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Divine Grace Bible Church

The Christian life can only be lived by grace

Our Music

img The great composer Johann Sebastian Bach said, "The aim and final reason of all music is none else but the glory of God and the refreshment of the spirit." Our church is blessed to have gifted singers and skillful instrumentalists, both professional and lay musicians, who participate in our ministry week after week. It is our goal to present music that glorifies, edifies, and ministers to the saints who worship with us. "And He put a new song in my mouth, a song of praise to our God; many will see and fear, and will trust in the Lord" (Psalm 40:3).

Our music is a combination of contemporary and reformation hymns to appreciate the old and the new.

Our Hymns and Songs

img Luther began to compose hymns in 1523. The number of hymns written by Luther is still disputed, but there were four collections, and he did write at least 36 hymns. He often translated Latin texts, which the people would recognize from the familiar melodies they had sung in the past. Luther also used the Leison and extended them in some manner. Finally, he used translations of the psalms, selections from the Scripture, and poems that reflect his own feelings. The built-in repetition of most hymns (they were in AAB or bar-form structure) helped congregations memorize them. The choral tunes were not at first harmonized; the custom became eventually for the congregation to sing the melody while the choir sustained other parts. The chorale style was later adopted by secular and non-secular composers.
     Just as Luther used music as an educational tool to educate believers and non-believers as well, music is also used as a learning tool today. This is evident in contemporary church services and in school. Familiar melodies of childhood songs are often used to remember information. For example, in fourth grade the elements were memorized to the tune of "One Little, Two Little, Three Little Indians." Everyone knows the Mickey Mouse Club's ending: M-I-C...See you later...K-E-Y...Why? Because we like you! M-O-U-S-E. And finally, most elementary school children can recite all of the States with "Fifty-Nifty United States." In the same way Luther used familiar tunes to aid in comprehension, we also use music as a learning tool today.
     In addition to using music in schools, contemporary churches continue Luther's attempt to reach more people using music and participation in the service. The radio now has Christian rock stations that blare groups such as DC Talk, Jars of Clay, and others. The message is the same, but the form of music has changed over the years to meet the needs of those listening. Luther had attempted to make his music like that which was popular among the youth, in order to replace bad messages with good. "Jesus Loves Me" and "Amazing Grace" are melodies that are easily recognized by the average individual. Just as Luther strove to make melodies and words more familiar to the public at large, we still do this as well today.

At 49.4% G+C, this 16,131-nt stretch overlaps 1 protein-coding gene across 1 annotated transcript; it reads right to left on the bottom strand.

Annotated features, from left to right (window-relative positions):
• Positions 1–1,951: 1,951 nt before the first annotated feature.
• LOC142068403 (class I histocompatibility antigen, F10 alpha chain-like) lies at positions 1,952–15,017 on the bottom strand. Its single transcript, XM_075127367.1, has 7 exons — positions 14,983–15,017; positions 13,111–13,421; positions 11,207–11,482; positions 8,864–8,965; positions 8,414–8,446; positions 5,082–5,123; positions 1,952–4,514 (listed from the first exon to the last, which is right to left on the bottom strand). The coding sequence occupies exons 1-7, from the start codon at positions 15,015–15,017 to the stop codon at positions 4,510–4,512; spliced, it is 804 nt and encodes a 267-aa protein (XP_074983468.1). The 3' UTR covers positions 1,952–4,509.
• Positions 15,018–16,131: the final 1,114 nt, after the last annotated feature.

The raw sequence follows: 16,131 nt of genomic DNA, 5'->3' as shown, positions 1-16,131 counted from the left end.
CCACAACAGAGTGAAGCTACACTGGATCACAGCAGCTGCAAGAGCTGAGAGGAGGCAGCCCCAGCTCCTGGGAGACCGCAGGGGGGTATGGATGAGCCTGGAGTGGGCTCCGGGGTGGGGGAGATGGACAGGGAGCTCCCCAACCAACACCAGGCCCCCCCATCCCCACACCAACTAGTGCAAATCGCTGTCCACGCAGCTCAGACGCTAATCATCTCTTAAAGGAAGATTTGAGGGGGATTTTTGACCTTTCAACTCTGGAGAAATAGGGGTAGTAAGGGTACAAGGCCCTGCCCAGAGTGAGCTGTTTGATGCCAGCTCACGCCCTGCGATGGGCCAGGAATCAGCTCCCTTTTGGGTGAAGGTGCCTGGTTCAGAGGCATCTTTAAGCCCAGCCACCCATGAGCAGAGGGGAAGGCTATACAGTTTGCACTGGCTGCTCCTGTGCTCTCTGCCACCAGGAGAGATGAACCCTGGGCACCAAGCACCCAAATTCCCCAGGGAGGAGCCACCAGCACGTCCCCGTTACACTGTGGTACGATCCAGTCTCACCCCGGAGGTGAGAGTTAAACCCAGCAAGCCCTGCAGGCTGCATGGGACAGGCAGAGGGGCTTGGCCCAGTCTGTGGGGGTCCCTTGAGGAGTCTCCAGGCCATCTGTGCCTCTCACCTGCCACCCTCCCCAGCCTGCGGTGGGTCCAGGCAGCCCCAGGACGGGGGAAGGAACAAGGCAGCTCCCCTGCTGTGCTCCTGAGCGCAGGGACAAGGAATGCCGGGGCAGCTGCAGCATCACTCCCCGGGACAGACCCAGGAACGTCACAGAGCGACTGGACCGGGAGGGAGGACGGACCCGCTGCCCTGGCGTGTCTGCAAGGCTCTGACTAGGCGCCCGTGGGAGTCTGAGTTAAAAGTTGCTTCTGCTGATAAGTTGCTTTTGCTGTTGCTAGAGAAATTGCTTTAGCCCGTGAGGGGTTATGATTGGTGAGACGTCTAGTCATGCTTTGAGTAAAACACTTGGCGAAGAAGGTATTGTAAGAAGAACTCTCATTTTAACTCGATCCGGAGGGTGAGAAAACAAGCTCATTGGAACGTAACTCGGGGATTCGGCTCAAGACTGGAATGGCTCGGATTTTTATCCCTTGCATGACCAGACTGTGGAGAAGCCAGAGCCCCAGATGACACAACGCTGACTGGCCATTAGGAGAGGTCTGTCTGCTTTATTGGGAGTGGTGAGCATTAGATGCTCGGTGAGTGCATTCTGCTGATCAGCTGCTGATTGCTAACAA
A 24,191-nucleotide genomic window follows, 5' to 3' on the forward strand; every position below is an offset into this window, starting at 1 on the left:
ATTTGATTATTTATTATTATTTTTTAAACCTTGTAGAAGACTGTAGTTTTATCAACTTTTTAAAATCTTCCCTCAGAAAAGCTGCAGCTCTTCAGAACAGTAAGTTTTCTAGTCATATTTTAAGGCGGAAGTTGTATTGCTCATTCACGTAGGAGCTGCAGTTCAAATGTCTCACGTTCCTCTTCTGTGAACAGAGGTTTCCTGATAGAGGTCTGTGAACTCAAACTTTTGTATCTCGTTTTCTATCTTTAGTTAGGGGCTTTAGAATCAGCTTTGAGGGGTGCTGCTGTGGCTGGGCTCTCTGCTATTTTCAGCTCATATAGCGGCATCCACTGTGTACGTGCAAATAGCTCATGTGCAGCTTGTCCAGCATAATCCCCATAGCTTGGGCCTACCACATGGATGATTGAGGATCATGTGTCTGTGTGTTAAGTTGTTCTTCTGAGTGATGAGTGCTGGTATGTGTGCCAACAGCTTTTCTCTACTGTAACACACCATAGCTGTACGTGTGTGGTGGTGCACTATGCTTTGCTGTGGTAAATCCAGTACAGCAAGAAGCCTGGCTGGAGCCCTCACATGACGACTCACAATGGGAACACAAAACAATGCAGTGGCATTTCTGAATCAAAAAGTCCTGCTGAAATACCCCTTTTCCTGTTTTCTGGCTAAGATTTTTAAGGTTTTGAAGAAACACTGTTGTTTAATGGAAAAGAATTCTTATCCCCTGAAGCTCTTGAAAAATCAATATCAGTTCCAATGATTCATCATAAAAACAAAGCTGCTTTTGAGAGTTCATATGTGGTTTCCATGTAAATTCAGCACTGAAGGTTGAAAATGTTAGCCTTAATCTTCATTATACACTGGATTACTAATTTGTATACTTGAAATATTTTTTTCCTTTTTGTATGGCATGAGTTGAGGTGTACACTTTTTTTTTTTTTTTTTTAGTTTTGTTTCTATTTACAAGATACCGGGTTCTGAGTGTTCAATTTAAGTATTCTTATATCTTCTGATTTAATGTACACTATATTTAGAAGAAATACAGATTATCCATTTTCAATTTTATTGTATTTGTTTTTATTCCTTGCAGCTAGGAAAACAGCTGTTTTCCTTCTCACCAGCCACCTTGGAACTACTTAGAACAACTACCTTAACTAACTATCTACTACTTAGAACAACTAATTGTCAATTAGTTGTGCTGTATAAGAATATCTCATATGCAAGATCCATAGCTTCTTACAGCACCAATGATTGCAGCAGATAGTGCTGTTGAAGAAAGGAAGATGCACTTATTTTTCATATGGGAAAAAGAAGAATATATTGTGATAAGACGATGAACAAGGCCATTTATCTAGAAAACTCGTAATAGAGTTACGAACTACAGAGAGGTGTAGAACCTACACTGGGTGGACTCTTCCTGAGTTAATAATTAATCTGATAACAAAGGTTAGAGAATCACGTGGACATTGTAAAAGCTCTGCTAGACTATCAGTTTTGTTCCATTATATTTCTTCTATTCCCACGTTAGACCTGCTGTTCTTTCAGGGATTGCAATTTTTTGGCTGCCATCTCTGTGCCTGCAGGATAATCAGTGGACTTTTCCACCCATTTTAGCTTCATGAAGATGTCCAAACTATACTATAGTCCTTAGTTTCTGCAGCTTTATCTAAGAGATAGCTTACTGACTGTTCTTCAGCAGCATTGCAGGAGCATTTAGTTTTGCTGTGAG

Martin Luther's hymns are still widely used today, and the obvious contribution of the chorale is still evident in all types of music. Bach wrote chorales during his service to St. Thomas' Church in Liepzig, and even reset some of Luther's hymns. Instrumental chorales are widely used by composers in all time periods, including Bach, Beethoven, Brahms, Shostakovich, Brukner and many more. The AAB form is still widely used and Luther's implications on notation and phrasing are also common to this day. His four-bar or eight-bar structure occur frequently in compositions and remain the norm for hymns. Without this basic premise in music, rules for theory in Baroque would not have been derived, had Luther not implemented the chorale style into his services so well. In turn, music would not have progressed as rapidly, without set rules to deviate from, all stemming from the popularity of the Lutheran hymns.
     Martin Luther's contributions to music are invaluable, and all stem from his splitting from the Catholic Church in 1517. Because of Luther's contributions, we have ideas that carry over to today's own radio, where Christian rock uses the vernacular to allow full understanding of the messages of the church. School children are taught ideas in song to help them remember and understand concepts just as Luther wanted everyone to be able to understand and contemplate the message of the church. And finally, the popularity of the chorale is still as prevalent in churches and music as it was shortly after Martin Luther compiled the Lutheran hymnbook.